Yamituki Curry House in Jimbocho — Photo from Flickr cc Guilhem Vellut
What is a university district if not its eateries? No-nonsense restaurants catering to poor students are where the real action lies. Here, young students will debate hotly about their latest readings, sit for hours doing homework, and, of course, enjoy a soul-comforting bowl of good old udon.
5. STUDY IN A CAFE
Tokyodo has unlimited coffee refills — Photo by Athena Lam
Toyodo began in 1924 as a second-hand textbook shop just like Jimbocho’s other stores. What sets it apart now is the modern design that has adapted to the times in contrast to many small establishments still around. The first floor has lifestyle magazines, and the upper floors have more academic topics—such as religious and foreign books. However, the real reason this place is a popular hangout spot is because the Paper Press Cafe has free WiFi and unlimited coffee for ¥180.
Bondi Books is another popular bookshop among expats since it has an extensive collection of photography books and wide English selection.
6. FILL YOUR SOUL WITH A TUNE
Guitars galore in Ochanomizu’s music shops — Photo by Nathan Hosken
After filling your mind for the day, give the evening to your heart. From bookish Jimbocho, head to neighbouring Ochanomizu to check out the bewildering array of instruments at your fingertips. Test out a guitar model you’ve been eyeing or listen in on an artist picking out a tune on potential buys. You can also settle in for some local live jazz at Naru.
7. CHECK OUT THE ARCHITECTURAL RELICS AND GALLERIES
Glitch Coffee in Jimbocho — Photo by Athena Lam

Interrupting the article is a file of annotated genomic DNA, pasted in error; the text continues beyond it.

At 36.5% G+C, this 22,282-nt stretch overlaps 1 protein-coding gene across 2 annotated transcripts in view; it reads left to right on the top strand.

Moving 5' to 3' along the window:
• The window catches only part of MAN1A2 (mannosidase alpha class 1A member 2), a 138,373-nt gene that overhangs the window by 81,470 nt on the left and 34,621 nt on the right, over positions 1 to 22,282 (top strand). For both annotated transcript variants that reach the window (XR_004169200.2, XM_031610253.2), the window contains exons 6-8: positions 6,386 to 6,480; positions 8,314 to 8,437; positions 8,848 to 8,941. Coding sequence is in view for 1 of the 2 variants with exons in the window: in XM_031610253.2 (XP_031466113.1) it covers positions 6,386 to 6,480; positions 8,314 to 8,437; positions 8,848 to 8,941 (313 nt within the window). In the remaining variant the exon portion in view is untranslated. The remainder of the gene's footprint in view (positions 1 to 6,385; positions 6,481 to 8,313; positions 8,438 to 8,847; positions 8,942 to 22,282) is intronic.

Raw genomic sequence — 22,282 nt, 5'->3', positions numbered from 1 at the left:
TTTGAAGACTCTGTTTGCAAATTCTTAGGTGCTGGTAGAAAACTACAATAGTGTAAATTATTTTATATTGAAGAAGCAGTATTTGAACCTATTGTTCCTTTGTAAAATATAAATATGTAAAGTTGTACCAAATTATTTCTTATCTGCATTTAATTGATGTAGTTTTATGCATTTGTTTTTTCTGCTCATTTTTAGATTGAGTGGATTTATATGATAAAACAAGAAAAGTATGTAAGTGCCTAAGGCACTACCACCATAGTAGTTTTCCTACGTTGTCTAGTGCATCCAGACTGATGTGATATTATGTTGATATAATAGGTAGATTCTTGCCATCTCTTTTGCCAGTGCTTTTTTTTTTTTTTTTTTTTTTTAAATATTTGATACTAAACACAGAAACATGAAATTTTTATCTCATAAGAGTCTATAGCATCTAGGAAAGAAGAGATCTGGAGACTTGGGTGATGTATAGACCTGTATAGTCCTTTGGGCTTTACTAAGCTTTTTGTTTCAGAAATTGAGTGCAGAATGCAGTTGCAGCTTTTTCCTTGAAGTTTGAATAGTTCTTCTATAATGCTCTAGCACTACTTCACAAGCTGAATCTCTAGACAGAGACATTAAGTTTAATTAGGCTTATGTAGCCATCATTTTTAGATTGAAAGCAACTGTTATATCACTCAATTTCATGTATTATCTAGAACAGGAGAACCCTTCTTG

Jimbocho’s book peddlers and publishers have been at the centre of social movements, cultural debates and a devastating fire or two. Still, a handful of cultural relics from the early days have remained through wind and fire.
Yaguchi Shoten Structure was built in 1928 and its diluted coffee-colour facade has remained unchanged since Japan’s first modernisation.
In contrast, the Komiyama Shoten, established in 1939, is inside a post 50s building. Now, the shop is best known as a multi-story homage to photography, art and philosophy books, with a free art gallery on its 4th to 6th floor.
8. TRY SOME INDIE LOCAL COFFEE
Glitch Coffee in Jimbocho — Photo by Athena Lam
Jimbocho isn’t just a ‘student ghetto’. The area is actually a tapestry of academia and commerce, with universities and bookstores right beside office buildings. This means that budget student eateries are right alongside restaurants with French windows and cafes for business professionals. One independent roaster stands out; Glitch Coffee is a favourite for both businessmen discussing deals and freelancers looking for remote work. Try their weekly selection of roasts, prepared right on the premises.
9. BUY UNDERGROUND LOCAL SWEETS
Japanese sweets stall in Kudanshita Metro Station — Photo by Athena Lam
One of Tokyo’s best kept secrets are the independent stalls at train stations. These daily pop-up shops sell everything from fresh farmer’s produce to handmade sweets like mochi and daifuku.
10. GO BACK IN TIME TO THE SHOWA ERA, WHERE IT ALL BEGAN
Tempura shop in Jimbocho — Photo by Athena Lam
Finish off your day in this Showa Era neighbourhood by finding a place with the glow of an era gone by. Enter a quiet kissaten, a Japanese-style coffee shop, that is playing radio jazz and order Japanese soul food dishes such as katsudon (pork cutlet rice), omu raisu (omelette rice) and curry. Or, look for the subdued lanterns outside venerable wooden slatted doors leading small specialty restaurants passed down from generation to generation.